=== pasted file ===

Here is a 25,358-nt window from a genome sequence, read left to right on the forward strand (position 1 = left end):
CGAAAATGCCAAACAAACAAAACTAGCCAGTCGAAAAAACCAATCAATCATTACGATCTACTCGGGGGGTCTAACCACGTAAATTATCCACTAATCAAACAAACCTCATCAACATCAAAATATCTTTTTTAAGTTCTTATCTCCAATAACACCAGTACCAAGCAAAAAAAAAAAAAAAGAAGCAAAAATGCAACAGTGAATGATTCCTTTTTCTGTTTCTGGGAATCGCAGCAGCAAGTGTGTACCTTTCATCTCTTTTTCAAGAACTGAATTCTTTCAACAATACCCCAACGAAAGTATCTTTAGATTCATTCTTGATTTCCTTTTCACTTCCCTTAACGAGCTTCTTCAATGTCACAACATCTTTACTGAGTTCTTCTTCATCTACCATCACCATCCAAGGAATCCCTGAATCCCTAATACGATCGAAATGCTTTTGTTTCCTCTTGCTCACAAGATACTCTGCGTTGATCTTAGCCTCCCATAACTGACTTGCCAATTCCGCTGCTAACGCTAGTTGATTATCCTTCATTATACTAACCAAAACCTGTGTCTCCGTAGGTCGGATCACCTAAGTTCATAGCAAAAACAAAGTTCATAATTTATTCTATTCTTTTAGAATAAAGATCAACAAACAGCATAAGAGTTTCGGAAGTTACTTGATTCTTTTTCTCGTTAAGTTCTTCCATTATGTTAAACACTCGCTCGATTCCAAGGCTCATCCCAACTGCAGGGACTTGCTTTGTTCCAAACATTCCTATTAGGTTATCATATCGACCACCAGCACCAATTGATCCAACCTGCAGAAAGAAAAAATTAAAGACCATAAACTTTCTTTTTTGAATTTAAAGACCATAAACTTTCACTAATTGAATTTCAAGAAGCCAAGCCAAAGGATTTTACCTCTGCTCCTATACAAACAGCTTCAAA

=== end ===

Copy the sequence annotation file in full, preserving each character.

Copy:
Here is a 25,358-nt window from a genome sequence, read left to right on the forward strand (position 1 = left end):
CGAAAATGCCAAACAAACAAAACTAGCCAGTCGAAAAAACCAATCAATCATTACGATCTACTCGGGGGGTCTAACCACGTAAATTATCCACTAATCAAACAAACCTCATCAACATCAAAATATCTTTTTTAAGTTCTTATCTCCAATAACACCAGTACCAAGCAAAAAAAAAAAAAAAGAAGCAAAAATGCAACAGTGAATGATTCCTTTTTCTGTTTCTGGGAATCGCAGCAGCAAGTGTGTACCTTTCATCTCTTTTTCAAGAACTGAATTCTTTCAACAATACCCCAACGAAAGTATCTTTAGATTCATTCTTGATTTCCTTTTCACTTCCCTTAACGAGCTTCTTCAATGTCACAACATCTTTACTGAGTTCTTCTTCATCTACCATCACCATCCAAGGAATCCCTGAATCCCTAATACGATCGAAATGCTTTTGTTTCCTCTTGCTCACAAGATACTCTGCGTTGATCTTAGCCTCCCATAACTGACTTGCCAATTCCGCTGCTAACGCTAGTTGATTATCCTTCATTATACTAACCAAAACCTGTGTCTCCGTAGGTCGGATCACCTAAGTTCATAGCAAAAACAAAGTTCATAATTTATTCTATTCTTTTAGAATAAAGATCAACAAACAGCATAAGAGTTTCGGAAGTTACTTGATTCTTTTTCTCGTTAAGTTCTTCCATTATGTTAAACACTCGCTCGATTCCAAGGCTCATCCCAACTGCAGGGACTTGCTTTGTTCCAAACATTCCTATTAGGTTATCATATCGACCACCAGCACCAATTGATCCAACCTGCAGAAAGAAAAAATTAAAGACCATAAACTTTCTTTTTTGAATTTAAAGACCATAAACTTTCACTAATTGAATTTCAAGAAGCCAAGCCAAAGGATTTTACCTCTGCTCCTATACAAACAGCTTCAAA